Kuikuro

Figure 3_Map_Xingu_land

The Upper Xingú, southeast of the Xingú Indigenous Land, State of Mato Grosso (Brazil)

The Kuikúro are part of the sub-system formed by the Carib speaking Upper Xingú groups. The headwater region of the Xingú River, a major southern tributary of the Amazon, is known as the ‘Upper Xingú’ and constitutes an ecological, cultural and political unit. Since 1968 it has been part of the Indian Reservation named the ‘Xingú Indigenous Land’, in the Brazilian State of Mato Grosso, covering an area of about 22.000 square kilometres.

The Upper Xingú is a “large tongue of forested land protruding into the savannah, transitional between the equatorial Amazon lowland forest and the tropical central Brazilian forest” (Heckenberger, 1996). It can be generally characterized as a peneplain surrounded to the south, east and west by topographic highs. The Xingú River is formed by the meeting of the rivers Steinen, Ronúro, Batoví, Culiséu and Culuéne, from west to east. These rivers are subject to a period of flooding during the rainy season (from October to May) and have wide meanders within their floodplains. The Kuikúro and the other Upper Xingú Carib groups live along the Culuéne and Culiséu Rivers.

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Aerial photos of the Culuene River with its meanders and floodplains (Bruna Franchetto, 2001)

The Upper Xingú basin is characterized by a mosaic of distinct ecological zones where the bio-diversity is remarkable, matching that found throughout other Amazonian regions.

Recent archaeological studies in the Kuikúro territory have provided important new data showing that “the Amazon forest is not in a stage of natural equilibrium, disrupted by human intervention, but instead the product of a dynamic interaction between large, settled human (native) populations and nature” (Heckenberger et al., 2003). This interaction began at latest at the end of the first millennium.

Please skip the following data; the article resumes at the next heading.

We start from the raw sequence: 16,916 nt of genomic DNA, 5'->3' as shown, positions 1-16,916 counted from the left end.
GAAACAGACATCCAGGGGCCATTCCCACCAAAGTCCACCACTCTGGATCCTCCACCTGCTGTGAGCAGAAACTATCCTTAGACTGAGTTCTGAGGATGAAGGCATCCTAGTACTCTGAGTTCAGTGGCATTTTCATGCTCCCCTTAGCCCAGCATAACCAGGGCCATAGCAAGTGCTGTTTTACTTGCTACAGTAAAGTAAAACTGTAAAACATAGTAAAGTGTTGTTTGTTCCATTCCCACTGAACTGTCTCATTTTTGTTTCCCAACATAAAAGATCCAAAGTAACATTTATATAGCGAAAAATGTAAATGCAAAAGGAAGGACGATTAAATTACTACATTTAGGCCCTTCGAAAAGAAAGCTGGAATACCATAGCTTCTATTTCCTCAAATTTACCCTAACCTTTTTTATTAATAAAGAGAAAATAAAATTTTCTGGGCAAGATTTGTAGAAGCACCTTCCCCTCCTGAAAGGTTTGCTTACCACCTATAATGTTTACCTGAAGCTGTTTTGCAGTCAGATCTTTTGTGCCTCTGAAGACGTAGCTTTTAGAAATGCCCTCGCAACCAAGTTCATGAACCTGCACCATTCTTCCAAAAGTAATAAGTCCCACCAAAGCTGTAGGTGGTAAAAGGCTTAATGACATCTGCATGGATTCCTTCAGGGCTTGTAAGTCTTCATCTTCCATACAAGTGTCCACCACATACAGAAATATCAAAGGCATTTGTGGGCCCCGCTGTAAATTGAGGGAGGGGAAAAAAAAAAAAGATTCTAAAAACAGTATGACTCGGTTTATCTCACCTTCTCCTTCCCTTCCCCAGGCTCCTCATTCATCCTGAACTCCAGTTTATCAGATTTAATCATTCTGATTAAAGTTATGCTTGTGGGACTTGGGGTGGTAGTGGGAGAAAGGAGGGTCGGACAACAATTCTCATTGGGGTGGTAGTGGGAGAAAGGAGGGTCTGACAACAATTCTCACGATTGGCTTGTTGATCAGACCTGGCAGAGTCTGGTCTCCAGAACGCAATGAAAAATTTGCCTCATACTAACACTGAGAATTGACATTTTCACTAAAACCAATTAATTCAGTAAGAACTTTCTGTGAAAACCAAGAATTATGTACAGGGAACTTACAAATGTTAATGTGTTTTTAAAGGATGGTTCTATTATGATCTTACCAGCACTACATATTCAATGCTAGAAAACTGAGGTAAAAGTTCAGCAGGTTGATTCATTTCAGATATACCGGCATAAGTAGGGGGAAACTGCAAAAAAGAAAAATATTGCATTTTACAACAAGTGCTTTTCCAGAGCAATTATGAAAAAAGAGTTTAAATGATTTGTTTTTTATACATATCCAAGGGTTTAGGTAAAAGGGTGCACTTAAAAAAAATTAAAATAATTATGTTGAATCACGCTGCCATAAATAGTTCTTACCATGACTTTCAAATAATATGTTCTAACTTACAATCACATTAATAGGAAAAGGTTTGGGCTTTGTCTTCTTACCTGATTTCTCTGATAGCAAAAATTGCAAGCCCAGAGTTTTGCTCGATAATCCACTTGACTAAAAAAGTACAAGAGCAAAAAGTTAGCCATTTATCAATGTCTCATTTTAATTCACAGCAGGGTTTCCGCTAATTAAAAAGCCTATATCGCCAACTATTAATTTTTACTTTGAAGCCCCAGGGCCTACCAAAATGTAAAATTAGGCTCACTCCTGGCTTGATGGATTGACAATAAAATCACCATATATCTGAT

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The archaeological team, conducted by Michael Heckenberger, works near the village of Ipatse (2004)

Nowadays, the indigenous reservation, called “Terra Indígena do Xingú”, is surrounded in all directions and along its entire perimeter by farm land and extensive deforestation.

Photo 4_deforestation   KKBRPA10Jul0101-01

Deforestation on the way to the Culuene river, traditional Carib territory, outside the Southeastern border of the Xingú Indigenous Land (Photo Bruna Franchetto 2001)

References

Heckenberger, M. J.

1996    War and Peace in the Shadow of the Empire: Sociopolitical  Change in the Upper Xingú of Southeastern, c.a. A.D. 1400 – 2000. PhD dissertation, University of Pittsburgh, Pitsburgh, University Microfilma, Ann Arbor.

Heckenberger M. J., Ahukaka Kuikuro, Urissapá Tabata Kuikuro, J. C. Russel, M. Schmidt, C. Fausto, B. Franchetto.

2003. “Amazonia 1492: Pristine Forest or Cultural Parkland?” Science 301: 1710-1714.

Heckenberger M. J., Russel J. Ch., Fausto C., Toney J.R., Schmidt M J., Pereira E., Franchetto, B., Kuikuro Afukaka.

2008. “Pre-Columbian Urbanism, Anthropogenic Landscapes and the future of the Amazon”. Science, 321: 1214-1216.